'Thousands more suicides' during financial crisis

The recent recession may have led to thousands of extra suicides, according to experts. Their research shows suicide rates "rose significantly" after the 2007 crash.

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Suicide increase study: Key findings

Key findings from the a study, published in the British Journal of Psychiatry that shows the recent economic crisis led suicides to rise "markedly".

  • Before the recession suicide rates had been falling in Europe
  • Between 2007 and 2009, suicide rates rose in Europe by 6.5%
  • The rates remained at this elevated level through to 2011
  • Suicide rates in Canada and the US rose by 4.5% and 4.8%, respectively, during the same time
  • Most suicides are committed by people with clinical depression
  • There is a marked rise in antidepressant use during the economic downturn
  • In the UK, prescriptions of the drugs rose by 19% between 2007 and 2010
  • Programmes that help people who are out of work appeared to reduce the number of suicides.

Suicide data 'reveals looming mental health crisis'

A rise in suicides in Europe and the US during the recent financial crisis is the "tip of the iceberg" according to one expert.

Oxford University's Professor David Stuckler co-authored a study that found thousands more people - mostly men - committed suicide during the 2008 - 2010 recession.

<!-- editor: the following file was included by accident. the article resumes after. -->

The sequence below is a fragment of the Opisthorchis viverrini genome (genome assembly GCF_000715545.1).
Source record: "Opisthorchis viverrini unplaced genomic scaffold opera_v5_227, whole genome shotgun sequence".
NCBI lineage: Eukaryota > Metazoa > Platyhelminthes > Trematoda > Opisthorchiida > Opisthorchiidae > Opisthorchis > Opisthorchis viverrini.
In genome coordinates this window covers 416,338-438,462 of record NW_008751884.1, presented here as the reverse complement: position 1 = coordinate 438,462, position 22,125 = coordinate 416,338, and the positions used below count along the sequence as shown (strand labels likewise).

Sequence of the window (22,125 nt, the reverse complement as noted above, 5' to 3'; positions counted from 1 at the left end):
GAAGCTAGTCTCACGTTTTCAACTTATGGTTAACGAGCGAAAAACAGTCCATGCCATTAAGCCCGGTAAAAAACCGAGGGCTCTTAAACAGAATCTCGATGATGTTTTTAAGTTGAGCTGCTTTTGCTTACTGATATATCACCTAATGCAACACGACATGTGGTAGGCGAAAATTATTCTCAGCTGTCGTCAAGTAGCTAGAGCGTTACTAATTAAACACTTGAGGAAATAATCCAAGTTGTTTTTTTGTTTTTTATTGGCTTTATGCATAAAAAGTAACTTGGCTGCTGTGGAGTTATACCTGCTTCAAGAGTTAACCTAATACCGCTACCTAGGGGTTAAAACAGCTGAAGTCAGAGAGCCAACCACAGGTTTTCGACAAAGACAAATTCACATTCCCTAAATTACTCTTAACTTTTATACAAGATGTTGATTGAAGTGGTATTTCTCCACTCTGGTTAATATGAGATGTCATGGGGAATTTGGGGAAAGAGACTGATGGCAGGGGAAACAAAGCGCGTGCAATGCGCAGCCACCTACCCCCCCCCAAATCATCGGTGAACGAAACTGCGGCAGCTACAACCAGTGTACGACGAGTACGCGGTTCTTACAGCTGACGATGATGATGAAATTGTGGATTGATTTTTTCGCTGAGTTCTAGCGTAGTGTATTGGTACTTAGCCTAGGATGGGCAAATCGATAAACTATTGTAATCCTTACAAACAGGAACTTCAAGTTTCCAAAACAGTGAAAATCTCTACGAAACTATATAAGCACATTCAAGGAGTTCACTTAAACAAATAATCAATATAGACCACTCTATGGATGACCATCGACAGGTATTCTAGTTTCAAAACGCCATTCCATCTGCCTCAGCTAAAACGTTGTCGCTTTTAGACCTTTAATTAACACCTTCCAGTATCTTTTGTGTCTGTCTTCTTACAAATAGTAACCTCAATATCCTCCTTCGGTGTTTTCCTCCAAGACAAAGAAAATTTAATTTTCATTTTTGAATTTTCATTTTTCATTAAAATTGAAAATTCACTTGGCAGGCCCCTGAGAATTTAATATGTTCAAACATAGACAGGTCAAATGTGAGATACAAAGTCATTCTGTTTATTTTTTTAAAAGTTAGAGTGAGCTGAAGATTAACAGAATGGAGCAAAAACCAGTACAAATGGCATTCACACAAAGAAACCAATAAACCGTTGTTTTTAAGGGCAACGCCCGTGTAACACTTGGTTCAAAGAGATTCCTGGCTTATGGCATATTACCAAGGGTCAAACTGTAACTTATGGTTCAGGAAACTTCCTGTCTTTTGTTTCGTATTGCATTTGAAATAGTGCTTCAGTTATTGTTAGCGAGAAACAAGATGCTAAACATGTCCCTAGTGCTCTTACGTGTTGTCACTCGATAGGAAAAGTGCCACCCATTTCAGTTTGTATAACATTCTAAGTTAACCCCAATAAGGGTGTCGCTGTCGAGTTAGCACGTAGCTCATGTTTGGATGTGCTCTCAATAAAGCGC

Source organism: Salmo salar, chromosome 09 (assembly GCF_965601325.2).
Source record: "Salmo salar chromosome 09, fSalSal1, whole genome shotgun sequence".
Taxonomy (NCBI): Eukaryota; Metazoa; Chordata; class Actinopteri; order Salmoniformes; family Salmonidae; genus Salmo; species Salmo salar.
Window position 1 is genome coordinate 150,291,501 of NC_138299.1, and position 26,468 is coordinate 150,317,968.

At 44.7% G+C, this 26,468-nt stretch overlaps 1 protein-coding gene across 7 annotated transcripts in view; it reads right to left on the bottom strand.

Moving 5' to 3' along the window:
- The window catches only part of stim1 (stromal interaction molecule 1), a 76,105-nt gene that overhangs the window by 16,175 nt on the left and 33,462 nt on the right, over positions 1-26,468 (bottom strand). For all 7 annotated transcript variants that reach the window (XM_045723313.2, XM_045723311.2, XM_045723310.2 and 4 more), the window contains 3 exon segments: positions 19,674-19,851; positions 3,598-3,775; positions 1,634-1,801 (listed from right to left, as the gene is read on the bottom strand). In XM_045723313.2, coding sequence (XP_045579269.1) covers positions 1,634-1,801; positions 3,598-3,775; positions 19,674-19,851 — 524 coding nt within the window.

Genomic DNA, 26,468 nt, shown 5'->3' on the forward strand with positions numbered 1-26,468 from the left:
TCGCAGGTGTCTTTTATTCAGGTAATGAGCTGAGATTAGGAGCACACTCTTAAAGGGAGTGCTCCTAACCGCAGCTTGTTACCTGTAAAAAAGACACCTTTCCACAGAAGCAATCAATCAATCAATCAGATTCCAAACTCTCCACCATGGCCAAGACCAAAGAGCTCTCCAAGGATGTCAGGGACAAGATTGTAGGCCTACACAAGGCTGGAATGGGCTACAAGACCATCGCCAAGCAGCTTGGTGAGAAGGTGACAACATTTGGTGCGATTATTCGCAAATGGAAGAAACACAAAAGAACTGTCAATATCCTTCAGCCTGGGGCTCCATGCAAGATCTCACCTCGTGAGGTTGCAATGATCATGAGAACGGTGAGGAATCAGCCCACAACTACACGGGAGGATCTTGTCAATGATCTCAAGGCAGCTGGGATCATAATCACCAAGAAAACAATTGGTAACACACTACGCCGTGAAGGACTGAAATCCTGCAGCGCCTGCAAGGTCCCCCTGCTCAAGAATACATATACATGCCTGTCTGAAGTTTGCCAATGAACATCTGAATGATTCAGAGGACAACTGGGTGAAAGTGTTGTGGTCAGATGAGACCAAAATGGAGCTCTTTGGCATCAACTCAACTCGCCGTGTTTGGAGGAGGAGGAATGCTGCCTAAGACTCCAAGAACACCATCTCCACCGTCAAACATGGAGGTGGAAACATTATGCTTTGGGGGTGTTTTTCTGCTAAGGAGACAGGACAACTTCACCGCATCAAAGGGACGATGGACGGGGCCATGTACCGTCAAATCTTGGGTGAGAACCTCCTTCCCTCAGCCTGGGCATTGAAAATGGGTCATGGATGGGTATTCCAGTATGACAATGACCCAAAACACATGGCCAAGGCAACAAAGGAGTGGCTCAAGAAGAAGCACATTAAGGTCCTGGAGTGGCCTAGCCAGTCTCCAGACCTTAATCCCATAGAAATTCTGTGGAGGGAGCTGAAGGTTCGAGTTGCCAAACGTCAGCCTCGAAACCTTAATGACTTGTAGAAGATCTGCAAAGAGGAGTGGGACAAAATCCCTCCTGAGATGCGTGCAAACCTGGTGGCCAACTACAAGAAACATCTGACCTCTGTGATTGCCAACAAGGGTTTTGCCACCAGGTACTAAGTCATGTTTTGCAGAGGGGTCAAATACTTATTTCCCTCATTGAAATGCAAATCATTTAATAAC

Suicides are just the tip of the iceberg. These data reveal a looming mental health crisis in Europe and North America.

In these hard economic times, this research suggests it is critical to look for ways of protecting those who are likely to be hardest hit.

– Co-author Professor David Stuckler, from the University of Oxford


Recession 'led to at least 10,000 suicides'

Suicide rates "rose significantly" during the recent recession, experts have found.

Research published in the British Journal of Psychiatry found there were at least 10,000 additional suicides in Europe and North America between 2008 and 2010, as a result of the economic downturn.

The recent recession may have led to thousands of extra suicides, researchers have said. Credit: PA

The increase was four times higher among men, the study suggested.

Researchers from the University of Oxford and the London School of Hygiene and Tropical Medicine analysed data from the World Health Organisation about suicides in 24 EU countries, the US and Canada.

They cited job loss, home repossession and debt as the main risk factors leading to suicide during recessions.

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